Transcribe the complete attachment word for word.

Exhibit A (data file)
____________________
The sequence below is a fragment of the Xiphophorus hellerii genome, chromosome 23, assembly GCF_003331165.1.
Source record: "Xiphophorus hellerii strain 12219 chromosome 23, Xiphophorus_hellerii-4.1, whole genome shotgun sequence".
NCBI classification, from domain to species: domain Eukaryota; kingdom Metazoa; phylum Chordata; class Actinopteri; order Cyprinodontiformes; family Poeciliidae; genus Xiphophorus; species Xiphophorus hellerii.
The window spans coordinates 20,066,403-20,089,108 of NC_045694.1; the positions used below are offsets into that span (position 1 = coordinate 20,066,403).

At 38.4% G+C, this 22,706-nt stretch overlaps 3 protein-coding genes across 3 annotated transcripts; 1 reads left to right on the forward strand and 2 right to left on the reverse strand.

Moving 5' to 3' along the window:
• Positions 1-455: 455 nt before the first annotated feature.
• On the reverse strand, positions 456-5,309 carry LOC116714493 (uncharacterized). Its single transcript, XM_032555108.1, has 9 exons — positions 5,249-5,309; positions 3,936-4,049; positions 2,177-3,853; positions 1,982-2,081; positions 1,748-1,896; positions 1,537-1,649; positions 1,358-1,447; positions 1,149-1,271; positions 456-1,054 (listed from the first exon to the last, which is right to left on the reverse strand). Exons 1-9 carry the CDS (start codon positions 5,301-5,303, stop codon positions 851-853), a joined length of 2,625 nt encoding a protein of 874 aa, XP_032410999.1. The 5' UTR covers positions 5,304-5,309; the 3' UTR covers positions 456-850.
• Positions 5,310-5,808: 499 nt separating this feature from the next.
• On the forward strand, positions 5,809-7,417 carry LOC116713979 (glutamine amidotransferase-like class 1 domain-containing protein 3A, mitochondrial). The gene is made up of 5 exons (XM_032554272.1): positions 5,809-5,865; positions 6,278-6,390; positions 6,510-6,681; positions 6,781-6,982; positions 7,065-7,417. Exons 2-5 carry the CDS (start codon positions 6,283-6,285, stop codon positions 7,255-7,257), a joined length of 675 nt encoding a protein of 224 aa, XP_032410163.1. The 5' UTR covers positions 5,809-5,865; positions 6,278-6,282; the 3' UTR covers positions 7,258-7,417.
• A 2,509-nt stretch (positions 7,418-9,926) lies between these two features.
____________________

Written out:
The sequence below is a fragment of the Xiphophorus hellerii genome, chromosome 23, assembly GCF_003331165.1.
Source record: "Xiphophorus hellerii strain 12219 chromosome 23, Xiphophorus_hellerii-4.1, whole genome shotgun sequence".
NCBI classification, from domain to species: domain Eukaryota; kingdom Metazoa; phylum Chordata; class Actinopteri; order Cyprinodontiformes; family Poeciliidae; genus Xiphophorus; species Xiphophorus hellerii.
The window spans coordinates 20,066,403-20,089,108 of NC_045694.1; the positions used below are offsets into that span (position 1 = coordinate 20,066,403).

At 38.4% G+C, this 22,706-nt stretch overlaps 3 protein-coding genes across 3 annotated transcripts; 1 reads left to right on the forward strand and 2 right to left on the reverse strand.

Moving 5' to 3' along the window:
• Positions 1-455: 455 nt before the first annotated feature.
• On the reverse strand, positions 456-5,309 carry LOC116714493 (uncharacterized). Its single transcript, XM_032555108.1, has 9 exons — positions 5,249-5,309; positions 3,936-4,049; positions 2,177-3,853; positions 1,982-2,081; positions 1,748-1,896; positions 1,537-1,649; positions 1,358-1,447; positions 1,149-1,271; positions 456-1,054 (listed from the first exon to the last, which is right to left on the reverse strand). Exons 1-9 carry the CDS (start codon positions 5,301-5,303, stop codon positions 851-853), a joined length of 2,625 nt encoding a protein of 874 aa, XP_032410999.1. The 5' UTR covers positions 5,304-5,309; the 3' UTR covers positions 456-850.
• Positions 5,310-5,808: 499 nt separating this feature from the next.
• On the forward strand, positions 5,809-7,417 carry LOC116713979 (glutamine amidotransferase-like class 1 domain-containing protein 3A, mitochondrial). The gene is made up of 5 exons (XM_032554272.1): positions 5,809-5,865; positions 6,278-6,390; positions 6,510-6,681; positions 6,781-6,982; positions 7,065-7,417. Exons 2-5 carry the CDS (start codon positions 6,283-6,285, stop codon positions 7,255-7,257), a joined length of 675 nt encoding a protein of 224 aa, XP_032410163.1. The 5' UTR covers positions 5,809-5,865; positions 6,278-6,282; the 3' UTR covers positions 7,258-7,417.
• A 2,509-nt stretch (positions 7,418-9,926) lies between these two features.